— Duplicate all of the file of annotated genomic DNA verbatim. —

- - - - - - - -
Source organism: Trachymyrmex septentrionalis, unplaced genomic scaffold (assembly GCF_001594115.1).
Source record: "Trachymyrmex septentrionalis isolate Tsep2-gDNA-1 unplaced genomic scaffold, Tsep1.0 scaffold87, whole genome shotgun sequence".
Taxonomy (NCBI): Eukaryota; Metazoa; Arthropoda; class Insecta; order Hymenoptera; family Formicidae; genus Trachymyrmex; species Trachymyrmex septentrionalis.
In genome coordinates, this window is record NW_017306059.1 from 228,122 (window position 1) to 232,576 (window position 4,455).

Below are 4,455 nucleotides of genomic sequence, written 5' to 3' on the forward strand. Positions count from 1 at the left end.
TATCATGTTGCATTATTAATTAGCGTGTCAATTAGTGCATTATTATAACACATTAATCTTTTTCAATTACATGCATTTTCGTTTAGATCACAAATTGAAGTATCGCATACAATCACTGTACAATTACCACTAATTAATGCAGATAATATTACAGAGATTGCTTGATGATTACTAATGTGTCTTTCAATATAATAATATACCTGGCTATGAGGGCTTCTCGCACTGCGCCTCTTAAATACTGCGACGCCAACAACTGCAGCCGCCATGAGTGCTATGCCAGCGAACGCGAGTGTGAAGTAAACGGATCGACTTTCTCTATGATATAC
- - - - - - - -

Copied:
Source organism: Trachymyrmex septentrionalis, unplaced genomic scaffold (assembly GCF_001594115.1).
Source record: "Trachymyrmex septentrionalis isolate Tsep2-gDNA-1 unplaced genomic scaffold, Tsep1.0 scaffold87, whole genome shotgun sequence".
Taxonomy (NCBI): Eukaryota; Metazoa; Arthropoda; class Insecta; order Hymenoptera; family Formicidae; genus Trachymyrmex; species Trachymyrmex septentrionalis.
In genome coordinates, this window is record NW_017306059.1 from 228,122 (window position 1) to 232,576 (window position 4,455).

Below are 4,455 nucleotides of genomic sequence, written 5' to 3' on the forward strand. Positions count from 1 at the left end.
TATCATGTTGCATTATTAATTAGCGTGTCAATTAGTGCATTATTATAACACATTAATCTTTTTCAATTACATGCATTTTCGTTTAGATCACAAATTGAAGTATCGCATACAATCACTGTACAATTACCACTAATTAATGCAGATAATATTACAGAGATTGCTTGATGATTACTAATGTGTCTTTCAATATAATAATATACCTGGCTATGAGGGCTTCTCGCACTGCGCCTCTTAAATACTGCGACGCCAACAACTGCAGCCGCCATGAGTGCTATGCCAGCGAACGCGAGTGTGAAGTAAACGGATCGACTTTCTCTATGATATAC